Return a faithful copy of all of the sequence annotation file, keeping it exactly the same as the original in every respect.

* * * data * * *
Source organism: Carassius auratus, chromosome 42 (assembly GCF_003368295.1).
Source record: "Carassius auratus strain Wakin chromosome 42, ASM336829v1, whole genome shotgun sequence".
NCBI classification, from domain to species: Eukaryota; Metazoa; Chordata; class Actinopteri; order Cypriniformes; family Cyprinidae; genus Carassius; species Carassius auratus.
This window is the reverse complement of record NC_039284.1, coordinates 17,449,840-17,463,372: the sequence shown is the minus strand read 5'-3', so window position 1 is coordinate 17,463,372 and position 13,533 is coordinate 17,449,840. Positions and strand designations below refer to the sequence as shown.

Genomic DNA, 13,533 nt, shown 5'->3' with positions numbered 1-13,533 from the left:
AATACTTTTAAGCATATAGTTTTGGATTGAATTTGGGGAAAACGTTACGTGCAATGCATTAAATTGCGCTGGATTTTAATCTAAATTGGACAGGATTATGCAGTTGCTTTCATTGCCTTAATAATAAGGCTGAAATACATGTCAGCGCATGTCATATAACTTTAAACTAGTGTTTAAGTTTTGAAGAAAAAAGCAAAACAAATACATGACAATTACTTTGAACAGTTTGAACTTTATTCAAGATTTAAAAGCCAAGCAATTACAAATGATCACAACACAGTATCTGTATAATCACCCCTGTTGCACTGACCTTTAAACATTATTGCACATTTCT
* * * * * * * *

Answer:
Source organism: Carassius auratus, chromosome 42 (assembly GCF_003368295.1).
Source record: "Carassius auratus strain Wakin chromosome 42, ASM336829v1, whole genome shotgun sequence".
NCBI classification, from domain to species: Eukaryota; Metazoa; Chordata; class Actinopteri; order Cypriniformes; family Cyprinidae; genus Carassius; species Carassius auratus.
This window is the reverse complement of record NC_039284.1, coordinates 17,449,840-17,463,372: the sequence shown is the minus strand read 5'-3', so window position 1 is coordinate 17,463,372 and position 13,533 is coordinate 17,449,840. Positions and strand designations below refer to the sequence as shown.

Genomic DNA, 13,533 nt, shown 5'->3' with positions numbered 1-13,533 from the left:
AATACTTTTAAGCATATAGTTTTGGATTGAATTTGGGGAAAACGTTACGTGCAATGCATTAAATTGCGCTGGATTTTAATCTAAATTGGACAGGATTATGCAGTTGCTTTCATTGCCTTAATAATAAGGCTGAAATACATGTCAGCGCATGTCATATAACTTTAAACTAGTGTTTAAGTTTTGAAGAAAAAAGCAAAACAAATACATGACAATTACTTTGAACAGTTTGAACTTTATTCAAGATTTAAAAGCCAAGCAATTACAAATGATCACAACACAGTATCTGTATAATCACCCCTGTTGCACTGACCTTTAAACATTATTGCACATTTCT